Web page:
How Does Thermochromic Ink Work?
Let’s start with the term thermochromic, which describes the ability of something to change color with changes in the temperature. Thus, when thermochromic ink is used on a material, the part where the ink is will change colors with fluctuations in temperature.
So how do thermochromic inks change color?
Thermochromic ink contains leuco dye. Leuco dyes can acquire two different molecular forms: a colorless form and a colored form. At warm temperatures, the thermochromic ink is colorless, and at cold temperatures, the thermochromic ink is colored.
The simple explanation is that when colorless, the form of the leuco dye molecules are transparent to visible light, meaning that visible light passes through them. When colored the form of the leuco dye molecules absorbs part of the visible light spectrum and reflect what has not been absorbed. The reflected light is what gives the dye its color.
But what is actually happening to cause the color change?
The physical changes in the structure of leuco dyes is in response to changes in the pH, which is a scale that measures the acid and basic properties. When the pH is low, the structure of the leuco dye molecules is more open and absorbs and reflect visible light. Thus the dye is colored. At a high pH the leuco dye molecules have a more closed shape and are transparent to visible light. Dyes that change color in response to changes in ph are said to be halochromic. See, What is Halochromism? for more information?
The diagram shows microcapsules from 1 to 10 microns in diameter. The capsules have a very thin outer wall that hold the the leuco dye, a weak acid and a solvent. The leuco dye used depends on the color desired. The solvent used depends on the temperature at which a color change is desired.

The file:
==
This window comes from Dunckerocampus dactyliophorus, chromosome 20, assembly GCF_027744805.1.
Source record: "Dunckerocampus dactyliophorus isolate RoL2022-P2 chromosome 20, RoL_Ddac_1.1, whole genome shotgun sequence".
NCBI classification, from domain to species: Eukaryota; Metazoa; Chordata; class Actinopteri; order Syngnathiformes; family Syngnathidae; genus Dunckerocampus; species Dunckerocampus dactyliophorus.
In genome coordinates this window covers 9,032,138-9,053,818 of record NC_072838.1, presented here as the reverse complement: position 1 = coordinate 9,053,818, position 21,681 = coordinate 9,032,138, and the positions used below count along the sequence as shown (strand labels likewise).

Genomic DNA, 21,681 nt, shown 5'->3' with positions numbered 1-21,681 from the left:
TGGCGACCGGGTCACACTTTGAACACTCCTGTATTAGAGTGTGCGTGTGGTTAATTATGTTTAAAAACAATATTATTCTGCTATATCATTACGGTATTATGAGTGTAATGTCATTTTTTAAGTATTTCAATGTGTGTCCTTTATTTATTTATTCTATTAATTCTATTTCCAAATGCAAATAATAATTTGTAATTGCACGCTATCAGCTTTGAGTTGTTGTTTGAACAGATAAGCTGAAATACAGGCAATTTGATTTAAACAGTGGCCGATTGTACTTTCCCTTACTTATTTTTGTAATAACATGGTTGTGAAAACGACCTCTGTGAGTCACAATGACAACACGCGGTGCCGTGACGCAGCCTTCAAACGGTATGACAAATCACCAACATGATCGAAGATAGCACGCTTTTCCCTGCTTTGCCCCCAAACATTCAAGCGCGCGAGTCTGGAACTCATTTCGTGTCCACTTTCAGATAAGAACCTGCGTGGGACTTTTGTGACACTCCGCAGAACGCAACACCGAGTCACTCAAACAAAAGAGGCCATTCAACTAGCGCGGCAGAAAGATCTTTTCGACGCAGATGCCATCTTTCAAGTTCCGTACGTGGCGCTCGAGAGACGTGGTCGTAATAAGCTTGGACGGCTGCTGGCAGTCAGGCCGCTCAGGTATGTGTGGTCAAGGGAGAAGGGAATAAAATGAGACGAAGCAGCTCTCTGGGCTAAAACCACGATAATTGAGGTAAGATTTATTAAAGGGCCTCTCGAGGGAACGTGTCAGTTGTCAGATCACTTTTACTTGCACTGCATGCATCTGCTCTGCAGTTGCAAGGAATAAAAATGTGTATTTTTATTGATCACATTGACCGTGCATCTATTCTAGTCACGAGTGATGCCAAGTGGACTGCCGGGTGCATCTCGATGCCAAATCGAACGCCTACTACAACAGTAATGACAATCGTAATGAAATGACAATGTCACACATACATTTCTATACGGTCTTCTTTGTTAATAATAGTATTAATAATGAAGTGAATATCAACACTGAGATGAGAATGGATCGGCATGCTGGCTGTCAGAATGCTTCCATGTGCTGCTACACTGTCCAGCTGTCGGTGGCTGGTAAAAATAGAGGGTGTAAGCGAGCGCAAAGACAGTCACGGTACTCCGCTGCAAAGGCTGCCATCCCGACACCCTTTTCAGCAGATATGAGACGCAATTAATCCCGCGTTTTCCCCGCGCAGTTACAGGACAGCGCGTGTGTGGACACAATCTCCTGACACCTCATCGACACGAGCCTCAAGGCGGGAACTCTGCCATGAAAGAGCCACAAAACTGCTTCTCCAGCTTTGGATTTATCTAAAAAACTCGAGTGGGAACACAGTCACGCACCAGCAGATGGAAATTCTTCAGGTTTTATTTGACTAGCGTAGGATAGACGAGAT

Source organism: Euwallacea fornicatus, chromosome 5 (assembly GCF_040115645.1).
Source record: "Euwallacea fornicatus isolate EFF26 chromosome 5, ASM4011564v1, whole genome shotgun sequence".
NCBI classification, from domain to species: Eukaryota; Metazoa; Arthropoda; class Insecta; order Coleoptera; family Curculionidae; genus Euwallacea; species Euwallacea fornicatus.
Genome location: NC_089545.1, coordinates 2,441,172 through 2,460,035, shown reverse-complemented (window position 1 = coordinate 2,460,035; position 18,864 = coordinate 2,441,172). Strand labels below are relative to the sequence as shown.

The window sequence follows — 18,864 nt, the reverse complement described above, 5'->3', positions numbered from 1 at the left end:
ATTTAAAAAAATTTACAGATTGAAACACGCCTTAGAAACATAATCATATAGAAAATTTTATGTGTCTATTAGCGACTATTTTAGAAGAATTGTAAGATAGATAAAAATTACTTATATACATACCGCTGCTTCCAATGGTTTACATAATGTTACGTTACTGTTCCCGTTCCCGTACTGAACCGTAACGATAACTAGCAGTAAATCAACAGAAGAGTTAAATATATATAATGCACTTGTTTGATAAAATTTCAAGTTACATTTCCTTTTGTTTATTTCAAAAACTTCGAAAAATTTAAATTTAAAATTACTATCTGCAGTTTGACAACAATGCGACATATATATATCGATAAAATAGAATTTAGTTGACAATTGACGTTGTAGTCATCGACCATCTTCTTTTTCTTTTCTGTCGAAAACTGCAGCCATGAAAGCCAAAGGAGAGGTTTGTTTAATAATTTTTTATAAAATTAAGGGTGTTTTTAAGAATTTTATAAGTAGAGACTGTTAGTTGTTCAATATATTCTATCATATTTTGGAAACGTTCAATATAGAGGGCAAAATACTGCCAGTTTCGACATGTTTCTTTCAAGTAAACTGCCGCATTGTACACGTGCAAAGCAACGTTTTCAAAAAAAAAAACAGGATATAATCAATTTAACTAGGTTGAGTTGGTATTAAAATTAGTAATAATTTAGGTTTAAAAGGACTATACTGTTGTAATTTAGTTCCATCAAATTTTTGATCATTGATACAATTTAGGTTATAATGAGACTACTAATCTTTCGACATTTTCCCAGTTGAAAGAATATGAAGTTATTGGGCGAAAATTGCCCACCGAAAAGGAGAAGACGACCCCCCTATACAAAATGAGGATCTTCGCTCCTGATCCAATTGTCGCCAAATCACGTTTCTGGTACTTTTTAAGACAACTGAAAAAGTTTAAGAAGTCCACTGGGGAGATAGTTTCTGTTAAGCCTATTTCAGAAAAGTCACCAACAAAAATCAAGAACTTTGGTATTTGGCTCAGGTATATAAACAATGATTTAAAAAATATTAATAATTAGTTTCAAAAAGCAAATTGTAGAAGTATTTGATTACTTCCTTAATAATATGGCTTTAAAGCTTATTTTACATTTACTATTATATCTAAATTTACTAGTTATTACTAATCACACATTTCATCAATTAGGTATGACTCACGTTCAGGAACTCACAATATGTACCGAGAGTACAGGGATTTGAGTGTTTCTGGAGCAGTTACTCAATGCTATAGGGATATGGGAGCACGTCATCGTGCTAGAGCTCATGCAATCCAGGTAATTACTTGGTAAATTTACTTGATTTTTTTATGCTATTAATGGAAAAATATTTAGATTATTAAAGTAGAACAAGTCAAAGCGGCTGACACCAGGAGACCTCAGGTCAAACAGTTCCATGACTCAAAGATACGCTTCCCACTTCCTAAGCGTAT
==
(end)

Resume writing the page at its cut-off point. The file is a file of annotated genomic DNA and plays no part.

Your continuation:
Let’s Sum It UP!
All thermochromic inks are colored at cool temperatures and colorless at elevated temperatures.
At a cool temperature the solvent inside the microcapsules is in the solid state, the leuco dye and weak acid are in contact with each other and the dye molecules are colored. In the liquid state, the dye and acid component disperse and the colorless form of the dye predominates.
Uses for Thermochromic Inks:
- Thermochromic inks are used on labels of microwaveable foods, such some syrup bottles. The thermochromic ink is black when cool, thus covers the red print it covers. When heated, the ink is transparent, thus the word HOT printed in red ink is visible. As the ink cools it again turns black. Thus, the ink is reversible.
- Color changing fabric used to make clothes, generally T-Shirt style.
- Paint for vehicles that change color in response to air temperature.
• A two-toned effect can be created by mixing a colored thermochromic ink with another colorant, such as acrylic paint. Mixing a blue thermochromic ink with a yellow paint results in a layer that appears green at low temperatures and yellow at elevated temperatures.
For more information about mixtures of thermochromic ink with acrylic paint, see Janice VanCleaves HAT and CAT Stickers.
1. The part of the leuco dye molecule that changes is called the chromophore.
2. Science Fair Project Ideas Using Thermochromic Inks
To be added.